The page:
American Families Plan—The Potential Impact on America's Farmers
According to a press release by the USDA entitled "The American Families Plan Honors America's Family Farms," states that the plan to close the stepped-up loophole in capital gains taxes will not impact family farms that stay in the family. While details are still lacking, the American Families Plan might reduce transfer taxes on family farms but could still increase the income tax these families will pay.
As the law exist currently, those inheriting farmland can increase the tax basis of property to fair market value without paying a capital gains tax, which is referred to as a step-up basis. The step-up basis is crucial for farmers and ranchers who have seen the value of family property increase dramatically, often over a span of decades. Though President Biden offers assurance that the American Families Plan (AFP) will not negatively impact America's farming and ranching families, the currently available details promote more questions than answers.
How Will the Proposed Changes Impact American Farms
The purpose of the American Families Plan is to foster middle-class prosperity while ensuring that the loopholes afforded to the wealthy are closed on a stepped-up basis. According to the USDA press release, the American Families Plan (AFP) will protect family farms and ranches by:
· The AFP includes special protection for both family-owned farms and businesses. The protection defers tax liability on family farms as long as the farm remains owned and operated by the family.
· Married couples will be granted an exclusion of the first $2 million of gains per couple, or up to $2.5 million if the farm also includes the family home, from capital gains. If heirs decide to sell the family farm, the first $2 million will be excluded from capital gains taxes.
The AFP promises to close loopholes in the tax code through three strategies.
1. Increase the enforcement activities of the IRS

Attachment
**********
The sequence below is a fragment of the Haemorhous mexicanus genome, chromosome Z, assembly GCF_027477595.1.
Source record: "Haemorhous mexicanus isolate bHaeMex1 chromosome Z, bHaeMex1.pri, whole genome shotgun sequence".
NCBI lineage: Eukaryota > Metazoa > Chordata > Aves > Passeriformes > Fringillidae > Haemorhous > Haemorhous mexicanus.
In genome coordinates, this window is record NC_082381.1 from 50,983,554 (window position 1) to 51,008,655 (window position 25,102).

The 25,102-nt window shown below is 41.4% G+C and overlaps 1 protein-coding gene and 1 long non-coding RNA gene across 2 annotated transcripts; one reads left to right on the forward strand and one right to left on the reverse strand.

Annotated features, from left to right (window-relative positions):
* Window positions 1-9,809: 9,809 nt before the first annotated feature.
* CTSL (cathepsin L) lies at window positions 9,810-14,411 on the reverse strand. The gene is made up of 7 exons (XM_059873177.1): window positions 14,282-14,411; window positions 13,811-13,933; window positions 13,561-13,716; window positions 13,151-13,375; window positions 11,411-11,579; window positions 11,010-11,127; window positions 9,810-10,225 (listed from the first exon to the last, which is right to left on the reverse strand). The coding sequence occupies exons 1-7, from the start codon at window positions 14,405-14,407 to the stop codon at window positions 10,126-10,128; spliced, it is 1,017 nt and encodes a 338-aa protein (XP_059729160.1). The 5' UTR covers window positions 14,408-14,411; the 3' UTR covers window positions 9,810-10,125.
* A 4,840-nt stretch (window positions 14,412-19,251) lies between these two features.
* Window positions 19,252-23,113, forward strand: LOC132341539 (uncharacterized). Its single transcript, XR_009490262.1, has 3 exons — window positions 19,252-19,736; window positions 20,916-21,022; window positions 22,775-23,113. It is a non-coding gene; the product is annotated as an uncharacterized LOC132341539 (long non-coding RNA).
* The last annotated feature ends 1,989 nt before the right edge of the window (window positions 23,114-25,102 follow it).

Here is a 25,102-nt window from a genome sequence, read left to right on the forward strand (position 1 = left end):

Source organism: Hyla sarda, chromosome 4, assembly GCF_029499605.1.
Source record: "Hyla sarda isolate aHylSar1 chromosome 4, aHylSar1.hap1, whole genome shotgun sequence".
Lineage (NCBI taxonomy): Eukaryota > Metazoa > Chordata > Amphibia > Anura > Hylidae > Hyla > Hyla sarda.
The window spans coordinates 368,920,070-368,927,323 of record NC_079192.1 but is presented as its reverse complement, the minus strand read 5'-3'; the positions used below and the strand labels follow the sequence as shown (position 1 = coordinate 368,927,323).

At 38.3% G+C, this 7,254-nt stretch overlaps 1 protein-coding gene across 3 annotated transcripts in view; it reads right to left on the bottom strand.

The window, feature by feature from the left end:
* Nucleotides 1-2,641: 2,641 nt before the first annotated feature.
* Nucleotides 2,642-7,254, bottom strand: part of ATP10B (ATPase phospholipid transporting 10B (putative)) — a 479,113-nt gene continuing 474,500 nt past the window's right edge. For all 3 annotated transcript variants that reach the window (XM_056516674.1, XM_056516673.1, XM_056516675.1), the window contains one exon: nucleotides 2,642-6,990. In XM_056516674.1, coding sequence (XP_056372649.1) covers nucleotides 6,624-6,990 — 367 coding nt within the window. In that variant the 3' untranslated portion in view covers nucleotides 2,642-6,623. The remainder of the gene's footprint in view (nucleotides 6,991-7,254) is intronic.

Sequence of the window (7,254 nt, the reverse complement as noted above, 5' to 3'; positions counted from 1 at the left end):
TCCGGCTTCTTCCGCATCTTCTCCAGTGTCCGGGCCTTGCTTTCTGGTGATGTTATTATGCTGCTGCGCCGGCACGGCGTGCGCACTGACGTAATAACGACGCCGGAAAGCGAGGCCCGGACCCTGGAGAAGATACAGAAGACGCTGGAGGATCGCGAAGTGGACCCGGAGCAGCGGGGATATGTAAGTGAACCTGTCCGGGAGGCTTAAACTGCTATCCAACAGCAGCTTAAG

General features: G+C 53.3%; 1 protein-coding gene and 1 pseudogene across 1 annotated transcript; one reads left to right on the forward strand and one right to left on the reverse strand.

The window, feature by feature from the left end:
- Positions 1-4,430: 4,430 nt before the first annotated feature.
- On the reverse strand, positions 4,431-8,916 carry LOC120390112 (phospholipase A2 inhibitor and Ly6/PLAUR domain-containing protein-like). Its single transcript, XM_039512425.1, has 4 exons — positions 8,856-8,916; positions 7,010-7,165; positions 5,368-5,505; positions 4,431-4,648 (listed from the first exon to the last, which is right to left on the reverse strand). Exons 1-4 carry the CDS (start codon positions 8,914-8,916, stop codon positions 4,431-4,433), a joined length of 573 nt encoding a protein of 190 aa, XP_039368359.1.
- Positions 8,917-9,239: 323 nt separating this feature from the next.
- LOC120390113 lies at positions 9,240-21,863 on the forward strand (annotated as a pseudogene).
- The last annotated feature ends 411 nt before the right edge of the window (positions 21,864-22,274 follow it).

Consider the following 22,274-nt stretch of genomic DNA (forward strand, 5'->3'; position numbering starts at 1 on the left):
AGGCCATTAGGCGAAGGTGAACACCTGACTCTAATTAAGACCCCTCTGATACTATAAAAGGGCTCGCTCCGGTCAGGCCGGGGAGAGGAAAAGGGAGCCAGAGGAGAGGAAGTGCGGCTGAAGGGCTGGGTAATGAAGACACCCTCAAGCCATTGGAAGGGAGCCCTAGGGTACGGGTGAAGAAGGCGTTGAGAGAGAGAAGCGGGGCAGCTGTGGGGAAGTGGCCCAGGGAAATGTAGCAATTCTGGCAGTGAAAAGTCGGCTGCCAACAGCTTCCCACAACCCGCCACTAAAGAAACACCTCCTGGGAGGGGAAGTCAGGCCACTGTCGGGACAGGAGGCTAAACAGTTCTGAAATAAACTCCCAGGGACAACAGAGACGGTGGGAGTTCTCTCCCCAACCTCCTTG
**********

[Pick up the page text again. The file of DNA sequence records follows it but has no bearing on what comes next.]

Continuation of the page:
2. Restore the top individual tax bracket to its pre Tax Cuts and Jobs Act of 2017 levels
3. Transform the tax treatment of a property that has appreciated at death, sale, or gift
As you might suspect, number three on the list is what concerns American farmers and ranchers. According to the press release, President Biden supports agriculture and recognizes the value of American farmers. However, as with most proposed tax reforms, the devil is often hidden in the details. Details are lacking at this time, as information about the proposed Plan is limited to a bulleted list and flowery language describing the benefits.
How Will The AFP Impact Families Passing Farm Land Down to the Next Generation
The actual legislative text will determine the ultimate impact of the AFP. Until then, much of what we know about the AFP can only be surmised by general language released by the Federal Government. While it is possible that at least $2 million of appreciation will be excluded from capital gains taxes, what happens to gains above that amount? Even if a small family farm saves on capital gains taxes, what about income taxes for those operating the family farm?
IRC § 1014(a) provides a current stepped-up basis to equal an inherited asset's value to its fair market price at the time of the decedent's death. The heirs' capital gain tax is minimized on assets that have increased over time between the purchase and the time the inheritance takes place. The American Families Plan will do away with the "step-up basis" benefit.
The Potential Negative Consequences of the American Families Plan on Family-Owned Farms and Businesses
The "stepped-up" basis or "step-up basis" benefit is, before all, an incentive for taxpayers on capital gain tax. One of the most concerning negative consequences for farming families will arise when heirs decide to stop farming the land, whether they sell or not. The special provision to protect family farms is limited to when the farm is owned and operated by the family. Once operations cease, the tax burden may be overwhelming, especially for heirs who do not wish to sell but no longer want to farm.
Under the AFP, the current information states that family-owned businesses and farms are exempt from taxes when passed to heirs who continue to operate the farm, ranch, or business. However, few details are provided. Land, the primary asset of most farms and ranches, has appreciated significantly in most geographical regions. Substantial income tax liability could require that farms and ranches sell assets to pay the increased income tax, hindering the ability of the farm to remain operational.